WaPo analysis shows at least a billion in stim money going to shady contractors

Rick Moran
A little graft, a little corruption - who's counting when we're creating and "saving" jobs?

Kimberly Kindy writing in the Washington Post looked into who is getting some of these contracts and it ain't pretty:

So far, 33 federal departments and agencies have awarded more than $1.2 billion in stimulus contracts to at least 30 companies that are ranked by one watchdog group as among the most egregious offenders of state and federal laws.Government records show that as a group, these contractors have sold defective products, manufactured safety tests, submitted false travel claims and padded contracts with fraudulent fees.

"Even a simple Google search could raise red flags about some contractors' performance," said Rep. Carolyn B. Maloney (D-N.Y.).

Honeywell International, for example, is defending itself against a Justice Department lawsuit accusing it of selling defective shields for bulletproof vests to the Defense and Homeland Security departments, costing the federal government tens of millions of dollars. But that did not prevent the company from winning $2.9 million in stimulus contracts from the Air Force.

On a larger scale, UT-Battelle, a partnership of the University of Tennessee and Battelle Memorial Institute, has been awarded 43 Recovery Act contracts worth more than $331 million by the Department of Energy for work at the Oak Ridge National Laboratory. In every instance, competitive bidding rules were waived, but officials said the contracts were largely extensions of competitively bid work that was already underway at the site.

As long as the goal of creating or "saving" jobs is met, it doesn't matter how much these contractors are fleecing the taxpayer.

Yes, the administration ordered that contracts to crooked contractors not be let and competitive bidding rules be followed. But that's sort of like King Canute standing on the sea shore ordering the tides not to come in. As long as billions in what is essentially free money is made available, every shark, shyster, charlatan, and crook will smell it out and try to grab their share.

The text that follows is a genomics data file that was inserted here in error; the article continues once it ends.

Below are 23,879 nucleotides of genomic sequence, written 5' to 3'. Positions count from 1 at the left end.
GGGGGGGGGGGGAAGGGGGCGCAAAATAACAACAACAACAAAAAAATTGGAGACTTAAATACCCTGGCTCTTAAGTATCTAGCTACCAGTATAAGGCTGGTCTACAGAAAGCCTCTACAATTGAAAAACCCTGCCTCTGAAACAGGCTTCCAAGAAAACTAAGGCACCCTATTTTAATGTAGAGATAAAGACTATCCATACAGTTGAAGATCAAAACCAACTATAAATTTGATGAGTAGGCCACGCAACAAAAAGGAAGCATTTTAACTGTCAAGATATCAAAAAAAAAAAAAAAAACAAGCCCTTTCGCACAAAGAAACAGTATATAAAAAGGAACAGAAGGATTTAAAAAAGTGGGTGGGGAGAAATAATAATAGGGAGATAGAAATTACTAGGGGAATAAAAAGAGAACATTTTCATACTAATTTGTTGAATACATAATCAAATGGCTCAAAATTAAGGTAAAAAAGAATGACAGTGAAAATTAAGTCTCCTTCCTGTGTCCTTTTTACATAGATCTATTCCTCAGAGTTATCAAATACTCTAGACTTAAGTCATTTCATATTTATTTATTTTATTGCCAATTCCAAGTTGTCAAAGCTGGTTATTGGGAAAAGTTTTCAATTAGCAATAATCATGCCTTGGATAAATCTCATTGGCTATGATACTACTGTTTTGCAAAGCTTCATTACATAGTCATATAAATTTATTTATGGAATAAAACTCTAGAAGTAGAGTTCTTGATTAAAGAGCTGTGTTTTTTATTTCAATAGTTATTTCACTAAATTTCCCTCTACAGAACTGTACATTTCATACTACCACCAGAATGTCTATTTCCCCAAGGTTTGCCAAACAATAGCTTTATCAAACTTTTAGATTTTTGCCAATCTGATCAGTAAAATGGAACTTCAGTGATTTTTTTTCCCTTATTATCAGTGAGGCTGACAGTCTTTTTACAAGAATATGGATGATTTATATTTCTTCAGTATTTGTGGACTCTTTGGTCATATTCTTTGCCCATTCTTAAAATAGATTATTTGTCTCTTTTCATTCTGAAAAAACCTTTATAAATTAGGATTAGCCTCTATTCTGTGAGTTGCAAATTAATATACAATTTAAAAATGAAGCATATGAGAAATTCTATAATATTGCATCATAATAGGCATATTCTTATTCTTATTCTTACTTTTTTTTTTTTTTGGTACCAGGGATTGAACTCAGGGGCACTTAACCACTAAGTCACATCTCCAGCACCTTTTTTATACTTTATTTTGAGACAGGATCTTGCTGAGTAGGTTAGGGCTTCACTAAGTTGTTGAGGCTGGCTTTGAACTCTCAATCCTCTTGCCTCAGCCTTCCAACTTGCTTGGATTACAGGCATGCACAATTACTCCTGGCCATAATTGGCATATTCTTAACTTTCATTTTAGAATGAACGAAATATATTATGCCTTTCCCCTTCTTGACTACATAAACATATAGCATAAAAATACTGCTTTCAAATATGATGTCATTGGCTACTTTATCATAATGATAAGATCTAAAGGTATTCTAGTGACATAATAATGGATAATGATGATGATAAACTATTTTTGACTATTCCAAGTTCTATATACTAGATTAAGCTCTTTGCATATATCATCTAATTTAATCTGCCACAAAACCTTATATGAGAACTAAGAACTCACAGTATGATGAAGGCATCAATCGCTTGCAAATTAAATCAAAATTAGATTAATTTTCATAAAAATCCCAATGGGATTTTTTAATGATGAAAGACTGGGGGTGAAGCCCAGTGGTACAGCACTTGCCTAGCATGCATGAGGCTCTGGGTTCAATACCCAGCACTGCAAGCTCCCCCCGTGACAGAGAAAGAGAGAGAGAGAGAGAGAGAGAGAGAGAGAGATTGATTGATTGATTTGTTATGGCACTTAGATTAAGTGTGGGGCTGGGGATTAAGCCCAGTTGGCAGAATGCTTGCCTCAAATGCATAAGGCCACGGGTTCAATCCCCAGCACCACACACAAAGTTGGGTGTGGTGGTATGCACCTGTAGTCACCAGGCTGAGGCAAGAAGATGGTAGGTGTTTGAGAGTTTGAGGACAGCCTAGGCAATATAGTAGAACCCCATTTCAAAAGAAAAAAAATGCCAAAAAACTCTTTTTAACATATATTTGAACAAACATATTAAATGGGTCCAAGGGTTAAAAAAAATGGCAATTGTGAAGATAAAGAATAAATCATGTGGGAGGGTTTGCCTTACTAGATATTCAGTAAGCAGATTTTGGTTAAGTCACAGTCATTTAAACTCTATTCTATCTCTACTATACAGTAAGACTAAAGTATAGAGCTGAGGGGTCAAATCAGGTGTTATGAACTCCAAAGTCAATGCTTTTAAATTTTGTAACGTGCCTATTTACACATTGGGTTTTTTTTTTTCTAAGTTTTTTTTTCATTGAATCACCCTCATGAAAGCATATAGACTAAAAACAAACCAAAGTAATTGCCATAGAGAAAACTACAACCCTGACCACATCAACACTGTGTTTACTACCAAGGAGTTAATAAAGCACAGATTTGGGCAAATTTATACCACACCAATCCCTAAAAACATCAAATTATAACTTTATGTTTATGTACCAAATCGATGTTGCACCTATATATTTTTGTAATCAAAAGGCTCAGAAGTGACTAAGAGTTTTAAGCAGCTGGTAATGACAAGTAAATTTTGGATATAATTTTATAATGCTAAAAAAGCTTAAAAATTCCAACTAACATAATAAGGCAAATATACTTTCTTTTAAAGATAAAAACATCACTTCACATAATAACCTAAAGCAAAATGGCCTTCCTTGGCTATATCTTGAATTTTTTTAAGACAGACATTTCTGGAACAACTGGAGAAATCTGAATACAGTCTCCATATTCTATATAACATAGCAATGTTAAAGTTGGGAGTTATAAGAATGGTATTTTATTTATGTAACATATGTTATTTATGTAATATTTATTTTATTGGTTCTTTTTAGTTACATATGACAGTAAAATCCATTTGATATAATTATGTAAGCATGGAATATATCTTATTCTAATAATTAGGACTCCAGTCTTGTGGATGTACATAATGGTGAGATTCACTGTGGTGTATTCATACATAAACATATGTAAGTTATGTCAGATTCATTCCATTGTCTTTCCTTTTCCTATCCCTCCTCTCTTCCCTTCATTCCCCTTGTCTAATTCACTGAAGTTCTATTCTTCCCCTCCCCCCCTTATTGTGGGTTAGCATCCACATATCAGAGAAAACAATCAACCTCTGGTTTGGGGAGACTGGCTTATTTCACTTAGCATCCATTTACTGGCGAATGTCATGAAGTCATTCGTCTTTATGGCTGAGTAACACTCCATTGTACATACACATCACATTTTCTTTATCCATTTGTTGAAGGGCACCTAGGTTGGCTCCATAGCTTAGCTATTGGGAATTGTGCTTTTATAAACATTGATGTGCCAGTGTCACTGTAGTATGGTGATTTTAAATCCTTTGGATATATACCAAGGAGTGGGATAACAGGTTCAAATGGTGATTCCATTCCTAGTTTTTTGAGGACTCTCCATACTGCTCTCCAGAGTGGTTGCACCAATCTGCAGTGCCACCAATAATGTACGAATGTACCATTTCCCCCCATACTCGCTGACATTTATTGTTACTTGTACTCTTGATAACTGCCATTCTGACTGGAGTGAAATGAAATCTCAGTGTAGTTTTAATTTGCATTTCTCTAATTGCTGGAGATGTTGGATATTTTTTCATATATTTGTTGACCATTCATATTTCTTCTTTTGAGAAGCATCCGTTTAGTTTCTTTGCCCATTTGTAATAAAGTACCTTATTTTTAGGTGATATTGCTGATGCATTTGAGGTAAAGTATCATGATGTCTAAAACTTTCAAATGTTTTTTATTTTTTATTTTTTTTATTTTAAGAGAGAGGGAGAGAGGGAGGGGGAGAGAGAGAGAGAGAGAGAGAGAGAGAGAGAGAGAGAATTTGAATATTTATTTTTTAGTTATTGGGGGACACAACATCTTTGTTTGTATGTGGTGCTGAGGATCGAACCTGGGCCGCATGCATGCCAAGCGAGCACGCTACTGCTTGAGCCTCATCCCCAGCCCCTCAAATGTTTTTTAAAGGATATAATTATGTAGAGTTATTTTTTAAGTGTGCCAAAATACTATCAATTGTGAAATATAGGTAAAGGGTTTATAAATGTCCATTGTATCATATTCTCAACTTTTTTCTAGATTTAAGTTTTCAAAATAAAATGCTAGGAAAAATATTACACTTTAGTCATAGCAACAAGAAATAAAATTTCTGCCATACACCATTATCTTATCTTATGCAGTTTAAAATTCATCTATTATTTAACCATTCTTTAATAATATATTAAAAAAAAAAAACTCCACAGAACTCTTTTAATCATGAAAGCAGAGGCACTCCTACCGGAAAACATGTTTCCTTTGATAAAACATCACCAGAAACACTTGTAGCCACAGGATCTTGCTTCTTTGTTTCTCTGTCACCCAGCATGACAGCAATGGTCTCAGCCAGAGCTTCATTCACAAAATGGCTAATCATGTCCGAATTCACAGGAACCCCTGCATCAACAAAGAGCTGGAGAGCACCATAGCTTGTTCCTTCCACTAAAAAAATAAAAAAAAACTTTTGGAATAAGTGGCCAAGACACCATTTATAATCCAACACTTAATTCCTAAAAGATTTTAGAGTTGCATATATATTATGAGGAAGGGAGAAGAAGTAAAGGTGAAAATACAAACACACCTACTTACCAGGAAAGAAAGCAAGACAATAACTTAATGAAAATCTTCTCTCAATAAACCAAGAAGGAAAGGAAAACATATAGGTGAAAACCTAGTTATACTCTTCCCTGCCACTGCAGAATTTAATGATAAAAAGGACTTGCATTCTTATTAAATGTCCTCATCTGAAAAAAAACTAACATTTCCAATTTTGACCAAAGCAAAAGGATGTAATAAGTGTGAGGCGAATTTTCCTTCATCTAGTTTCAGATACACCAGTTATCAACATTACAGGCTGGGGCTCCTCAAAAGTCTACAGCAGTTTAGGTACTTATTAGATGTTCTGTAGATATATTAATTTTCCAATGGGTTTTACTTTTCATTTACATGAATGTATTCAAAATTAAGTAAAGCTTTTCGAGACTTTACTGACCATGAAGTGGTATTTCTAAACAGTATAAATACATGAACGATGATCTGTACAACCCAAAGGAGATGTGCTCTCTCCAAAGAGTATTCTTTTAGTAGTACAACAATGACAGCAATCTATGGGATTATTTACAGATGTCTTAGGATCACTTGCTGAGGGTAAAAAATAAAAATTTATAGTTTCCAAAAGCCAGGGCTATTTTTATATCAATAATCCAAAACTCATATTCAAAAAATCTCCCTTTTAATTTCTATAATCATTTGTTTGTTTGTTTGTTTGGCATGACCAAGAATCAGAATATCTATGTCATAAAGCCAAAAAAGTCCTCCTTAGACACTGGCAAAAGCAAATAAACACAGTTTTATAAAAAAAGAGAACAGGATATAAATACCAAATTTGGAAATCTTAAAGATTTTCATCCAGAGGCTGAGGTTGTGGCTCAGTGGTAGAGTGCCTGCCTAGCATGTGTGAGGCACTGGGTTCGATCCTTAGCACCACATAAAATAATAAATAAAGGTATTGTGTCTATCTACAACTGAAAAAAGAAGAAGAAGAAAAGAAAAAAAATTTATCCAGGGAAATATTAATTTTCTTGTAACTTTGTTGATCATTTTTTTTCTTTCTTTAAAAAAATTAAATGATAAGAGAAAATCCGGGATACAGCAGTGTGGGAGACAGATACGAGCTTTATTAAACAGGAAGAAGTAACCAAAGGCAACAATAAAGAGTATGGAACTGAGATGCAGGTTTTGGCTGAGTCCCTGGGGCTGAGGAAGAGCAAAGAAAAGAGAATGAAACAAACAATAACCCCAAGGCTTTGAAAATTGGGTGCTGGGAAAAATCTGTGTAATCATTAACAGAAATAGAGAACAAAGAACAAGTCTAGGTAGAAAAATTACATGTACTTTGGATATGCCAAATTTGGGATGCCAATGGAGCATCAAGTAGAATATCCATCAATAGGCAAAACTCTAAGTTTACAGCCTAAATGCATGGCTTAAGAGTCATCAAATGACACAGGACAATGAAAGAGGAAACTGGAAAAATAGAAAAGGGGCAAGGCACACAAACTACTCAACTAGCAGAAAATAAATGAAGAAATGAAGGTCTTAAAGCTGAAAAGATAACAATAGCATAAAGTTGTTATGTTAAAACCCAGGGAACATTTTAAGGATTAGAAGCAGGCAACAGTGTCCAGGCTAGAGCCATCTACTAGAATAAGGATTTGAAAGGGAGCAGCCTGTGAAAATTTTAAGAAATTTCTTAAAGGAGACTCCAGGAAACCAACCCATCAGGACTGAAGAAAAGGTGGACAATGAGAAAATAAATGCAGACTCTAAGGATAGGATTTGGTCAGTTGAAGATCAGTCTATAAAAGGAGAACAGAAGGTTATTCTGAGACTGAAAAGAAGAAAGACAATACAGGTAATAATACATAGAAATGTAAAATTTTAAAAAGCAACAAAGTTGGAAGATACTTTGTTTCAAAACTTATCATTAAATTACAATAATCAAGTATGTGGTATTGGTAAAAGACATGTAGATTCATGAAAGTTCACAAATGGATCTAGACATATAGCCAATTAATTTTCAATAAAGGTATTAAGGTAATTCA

Hat Tip: Ed Lasky

 


A little graft, a little corruption - who's counting when we're creating and "saving" jobs?

Kimberly Kindy writing in the Washington Post looked into who is getting some of these contracts and it ain't pretty:

So far, 33 federal departments and agencies have awarded more than $1.2 billion in stimulus contracts to at least 30 companies that are ranked by one watchdog group as among the most egregious offenders of state and federal laws.

Government records show that as a group, these contractors have sold defective products, manufactured safety tests, submitted false travel claims and padded contracts with fraudulent fees.

"Even a simple Google search could raise red flags about some contractors' performance," said Rep. Carolyn B. Maloney (D-N.Y.).

Honeywell International, for example, is defending itself against a Justice Department lawsuit accusing it of selling defective shields for bulletproof vests to the Defense and Homeland Security departments, costing the federal government tens of millions of dollars. But that did not prevent the company from winning $2.9 million in stimulus contracts from the Air Force.

On a larger scale, UT-Battelle, a partnership of the University of Tennessee and Battelle Memorial Institute, has been awarded 43 Recovery Act contracts worth more than $331 million by the Department of Energy for work at the Oak Ridge National Laboratory. In every instance, competitive bidding rules were waived, but officials said the contracts were largely extensions of competitively bid work that was already underway at the site.

As long as the goal of creating or "saving" jobs is met, it doesn't matter how much these contractors are fleecing the taxpayer.

Yes, the administration ordered that contracts to crooked contractors not be let and competitive bidding rules be followed. But that's sort of like King Canute standing on the sea shore ordering the tides not to come in. As long as billions in what is essentially free money is made available, every shark, shyster, charlatan, and crook will smell it out and try to grab their share.

 

Hat Tip: Ed Lasky